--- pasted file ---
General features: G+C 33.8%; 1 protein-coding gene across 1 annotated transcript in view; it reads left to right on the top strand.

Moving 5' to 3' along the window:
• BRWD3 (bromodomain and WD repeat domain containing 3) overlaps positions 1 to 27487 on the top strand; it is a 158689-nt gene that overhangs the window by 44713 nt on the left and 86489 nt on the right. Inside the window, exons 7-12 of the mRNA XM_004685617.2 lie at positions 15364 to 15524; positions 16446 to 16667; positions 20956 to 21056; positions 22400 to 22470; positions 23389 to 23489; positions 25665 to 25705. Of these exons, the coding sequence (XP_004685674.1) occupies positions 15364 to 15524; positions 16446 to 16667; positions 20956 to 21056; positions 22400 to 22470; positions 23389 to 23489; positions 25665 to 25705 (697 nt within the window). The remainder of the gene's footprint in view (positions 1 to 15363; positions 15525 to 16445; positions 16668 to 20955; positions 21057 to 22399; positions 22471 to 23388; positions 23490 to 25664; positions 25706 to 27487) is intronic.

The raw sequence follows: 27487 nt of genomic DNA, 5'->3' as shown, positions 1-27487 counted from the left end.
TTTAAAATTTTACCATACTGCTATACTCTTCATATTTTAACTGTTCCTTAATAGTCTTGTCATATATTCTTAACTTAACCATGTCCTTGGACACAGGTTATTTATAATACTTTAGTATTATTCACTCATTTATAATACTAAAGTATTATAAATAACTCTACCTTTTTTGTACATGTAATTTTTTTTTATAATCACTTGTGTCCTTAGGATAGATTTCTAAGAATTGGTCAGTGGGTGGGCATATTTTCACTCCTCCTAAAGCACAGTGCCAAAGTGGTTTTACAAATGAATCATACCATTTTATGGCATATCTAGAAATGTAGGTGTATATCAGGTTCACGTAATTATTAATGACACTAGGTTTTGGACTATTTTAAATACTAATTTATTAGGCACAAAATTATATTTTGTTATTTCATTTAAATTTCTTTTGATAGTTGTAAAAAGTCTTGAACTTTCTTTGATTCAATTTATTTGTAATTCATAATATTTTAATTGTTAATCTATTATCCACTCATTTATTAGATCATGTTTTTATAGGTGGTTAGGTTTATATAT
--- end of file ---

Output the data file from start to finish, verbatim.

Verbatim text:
General features: G+C 33.8%; 1 protein-coding gene across 1 annotated transcript in view; it reads left to right on the top strand.

Moving 5' to 3' along the window:
• BRWD3 (bromodomain and WD repeat domain containing 3) overlaps positions 1 to 27487 on the top strand; it is a 158689-nt gene that overhangs the window by 44713 nt on the left and 86489 nt on the right. Inside the window, exons 7-12 of the mRNA XM_004685617.2 lie at positions 15364 to 15524; positions 16446 to 16667; positions 20956 to 21056; positions 22400 to 22470; positions 23389 to 23489; positions 25665 to 25705. Of these exons, the coding sequence (XP_004685674.1) occupies positions 15364 to 15524; positions 16446 to 16667; positions 20956 to 21056; positions 22400 to 22470; positions 23389 to 23489; positions 25665 to 25705 (697 nt within the window). The remainder of the gene's footprint in view (positions 1 to 15363; positions 15525 to 16445; positions 16668 to 20955; positions 21057 to 22399; positions 22471 to 23388; positions 23490 to 25664; positions 25706 to 27487) is intronic.

The raw sequence follows: 27487 nt of genomic DNA, 5'->3' as shown, positions 1-27487 counted from the left end.
TTTAAAATTTTACCATACTGCTATACTCTTCATATTTTAACTGTTCCTTAATAGTCTTGTCATATATTCTTAACTTAACCATGTCCTTGGACACAGGTTATTTATAATACTTTAGTATTATTCACTCATTTATAATACTAAAGTATTATAAATAACTCTACCTTTTTTGTACATGTAATTTTTTTTTATAATCACTTGTGTCCTTAGGATAGATTTCTAAGAATTGGTCAGTGGGTGGGCATATTTTCACTCCTCCTAAAGCACAGTGCCAAAGTGGTTTTACAAATGAATCATACCATTTTATGGCATATCTAGAAATGTAGGTGTATATCAGGTTCACGTAATTATTAATGACACTAGGTTTTGGACTATTTTAAATACTAATTTATTAGGCACAAAATTATATTTTGTTATTTCATTTAAATTTCTTTTGATAGTTGTAAAAAGTCTTGAACTTTCTTTGATTCAATTTATTTGTAATTCATAATATTTTAATTGTTAATCTATTATCCACTCATTTATTAGATCATGTTTTTATAGGTGGTTAGGTTTATATAT